How MFA Summer Symposium students and teachers helped unlock a five-year-old’s potential

Tommy Telgenhoff’s mother, Toni Telgenhoff-Garmer, shared this story with us as thanks for the impact MFA and the 2009 Summer Symposium staff and campers had on her little boy:

tommy_storyThis summer, when I took my 5-year-old son to watch drummers practice during Music for All’s Summer Symposium at Illinois State University, he took a liking to the drum majors. He watched a small group of them from the sidelines and practiced saluting and marching along with them. Soon, their director approached Tommy and invited him to watch the entire group rehearse on the field the next day.

Tommy woke up the following day eager to start off. To our surprise, the head director, George Parks greeted us and asked if Tommy would like to tell the 560 campers what he wanted to be when he grew up. Tommy raced to the podium with George and told the kids that his name was Tommy and he wanted to be a drum major when he grew up. The kids cheered. Tommy ran back over to us, all smiles. This was the start of something awesome! Tommy marched on the sidelines all day long, watching the kids and practicing his salute.

When he returned the next day he was greeted by smiles, hugs, and high fives. This continued throughout the week. Tommy called out commands to the entire drum major group. Campers and staff had pictures taken with him. He was walking around, full of pride, saluting everyone. All week long he had the most incredible smile on his face. George made him an “honorary vet” and gave him a vet pin, t-shirt and certificate. Tommy was even included in the group picture and brought onto the field in front of everyone at their final performance.

If you didn’t know Tommy before this, you might not understand why this was such an awesome experience for him. Tommy has been diagnosed with bipolar disorder, ADHD, and sensory integration dysfunction. As a result, his self-esteem is incredibly low for a 5-yearold. He genuinely loves other people and shows no favoritism, but he has trouble loving himself. (At the ripe age of 5, Tommy has been hospitalized three times for suicidal behaviors and is on more medications than some entire families to help keep these behaviors at bay.) To watch this same boy go through that week at Summer Symposium with a smile on his face and feeling so full of pride literally brought tears to our eyes. What’s more incredible is that the campers are gone, George is back at home, Tommy’s no longer greeted every day by more than 500 kids hugging and high-fiving him, but Tommy still walks around with that same smile on his face. He still feels full of pride for what he did at Summer Symposium. The boy that I knew a week before hardly even exists. I’ve not seen him this happy in a very long time!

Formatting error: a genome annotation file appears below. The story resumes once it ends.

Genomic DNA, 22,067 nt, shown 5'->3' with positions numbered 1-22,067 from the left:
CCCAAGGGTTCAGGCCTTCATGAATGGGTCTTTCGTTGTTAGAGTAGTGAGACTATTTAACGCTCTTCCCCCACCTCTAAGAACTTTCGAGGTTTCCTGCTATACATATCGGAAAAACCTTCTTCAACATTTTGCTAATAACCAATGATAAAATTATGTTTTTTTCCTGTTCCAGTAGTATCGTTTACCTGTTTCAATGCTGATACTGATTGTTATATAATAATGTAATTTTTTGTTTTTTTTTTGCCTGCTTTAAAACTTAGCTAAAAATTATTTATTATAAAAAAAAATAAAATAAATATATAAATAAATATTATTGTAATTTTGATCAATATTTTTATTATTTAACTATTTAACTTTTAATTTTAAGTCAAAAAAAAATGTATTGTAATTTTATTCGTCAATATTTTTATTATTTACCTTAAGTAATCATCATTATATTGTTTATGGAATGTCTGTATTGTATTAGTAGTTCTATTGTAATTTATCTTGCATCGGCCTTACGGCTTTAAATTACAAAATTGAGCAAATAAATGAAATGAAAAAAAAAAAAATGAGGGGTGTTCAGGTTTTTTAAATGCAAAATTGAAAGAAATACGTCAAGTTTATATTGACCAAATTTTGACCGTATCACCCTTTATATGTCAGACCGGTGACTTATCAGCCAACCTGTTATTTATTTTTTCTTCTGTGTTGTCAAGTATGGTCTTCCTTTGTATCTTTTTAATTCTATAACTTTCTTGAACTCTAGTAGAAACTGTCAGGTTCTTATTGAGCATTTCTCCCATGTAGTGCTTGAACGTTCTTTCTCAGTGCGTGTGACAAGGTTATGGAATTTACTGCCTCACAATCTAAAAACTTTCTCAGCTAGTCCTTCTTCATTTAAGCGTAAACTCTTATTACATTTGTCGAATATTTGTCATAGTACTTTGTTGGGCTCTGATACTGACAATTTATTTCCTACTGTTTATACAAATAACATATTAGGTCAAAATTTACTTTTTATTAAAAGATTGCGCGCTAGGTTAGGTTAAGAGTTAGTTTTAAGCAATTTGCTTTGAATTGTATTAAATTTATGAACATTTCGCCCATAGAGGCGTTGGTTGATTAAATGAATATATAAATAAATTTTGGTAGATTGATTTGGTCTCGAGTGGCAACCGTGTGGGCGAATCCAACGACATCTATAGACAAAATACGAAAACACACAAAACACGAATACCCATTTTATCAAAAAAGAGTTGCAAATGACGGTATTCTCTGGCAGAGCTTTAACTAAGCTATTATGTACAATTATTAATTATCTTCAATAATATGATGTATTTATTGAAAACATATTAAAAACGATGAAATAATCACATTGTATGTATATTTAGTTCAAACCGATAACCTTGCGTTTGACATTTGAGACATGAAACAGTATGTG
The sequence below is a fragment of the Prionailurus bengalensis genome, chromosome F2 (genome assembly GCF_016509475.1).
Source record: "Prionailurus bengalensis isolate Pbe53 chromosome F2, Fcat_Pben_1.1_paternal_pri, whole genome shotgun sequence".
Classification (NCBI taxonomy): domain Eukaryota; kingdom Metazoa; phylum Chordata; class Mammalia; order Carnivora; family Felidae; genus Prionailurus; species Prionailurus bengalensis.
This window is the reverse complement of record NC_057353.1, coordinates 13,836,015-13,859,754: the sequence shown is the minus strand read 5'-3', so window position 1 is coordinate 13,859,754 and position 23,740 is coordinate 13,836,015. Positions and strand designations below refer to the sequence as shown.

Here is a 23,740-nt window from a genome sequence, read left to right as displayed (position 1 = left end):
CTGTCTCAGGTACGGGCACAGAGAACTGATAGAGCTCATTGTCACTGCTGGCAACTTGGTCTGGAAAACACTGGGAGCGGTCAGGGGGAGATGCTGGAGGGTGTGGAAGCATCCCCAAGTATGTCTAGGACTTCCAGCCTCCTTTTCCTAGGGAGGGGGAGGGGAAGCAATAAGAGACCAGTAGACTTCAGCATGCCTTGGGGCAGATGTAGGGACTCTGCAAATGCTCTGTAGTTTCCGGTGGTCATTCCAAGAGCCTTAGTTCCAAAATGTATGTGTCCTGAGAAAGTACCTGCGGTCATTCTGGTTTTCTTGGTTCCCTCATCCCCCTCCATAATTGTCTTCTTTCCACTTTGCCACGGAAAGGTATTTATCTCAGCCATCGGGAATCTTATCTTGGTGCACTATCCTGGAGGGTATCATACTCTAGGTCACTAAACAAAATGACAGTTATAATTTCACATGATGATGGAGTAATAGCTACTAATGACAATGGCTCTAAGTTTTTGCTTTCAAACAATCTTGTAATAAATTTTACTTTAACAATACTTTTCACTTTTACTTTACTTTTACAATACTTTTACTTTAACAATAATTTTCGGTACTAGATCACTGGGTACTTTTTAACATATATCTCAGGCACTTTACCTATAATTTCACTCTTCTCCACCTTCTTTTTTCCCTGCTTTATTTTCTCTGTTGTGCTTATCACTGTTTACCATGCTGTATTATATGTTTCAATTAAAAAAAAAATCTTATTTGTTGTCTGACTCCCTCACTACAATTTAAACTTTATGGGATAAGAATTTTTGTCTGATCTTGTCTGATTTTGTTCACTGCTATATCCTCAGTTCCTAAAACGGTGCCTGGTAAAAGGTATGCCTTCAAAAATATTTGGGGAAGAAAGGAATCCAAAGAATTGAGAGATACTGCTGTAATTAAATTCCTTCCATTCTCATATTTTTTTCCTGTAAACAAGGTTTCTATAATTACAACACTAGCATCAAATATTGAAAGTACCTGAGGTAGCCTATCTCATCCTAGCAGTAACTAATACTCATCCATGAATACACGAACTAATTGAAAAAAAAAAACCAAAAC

For this I say a great big thank you to George Parks, his staff at the 2009 Summer Symposium and each and every camper who made a difference in Tommy’s life. (They all did it without even knowing it!) Tommy is still practicing, marching and saluting, eager to show everyone next year how much he’s improved! Thank you all for making such a difference in my little boy’s life and in the life of our family! We love you all! SALUTE!

Reprinted from MFA’s  image IMPACT! Volume 2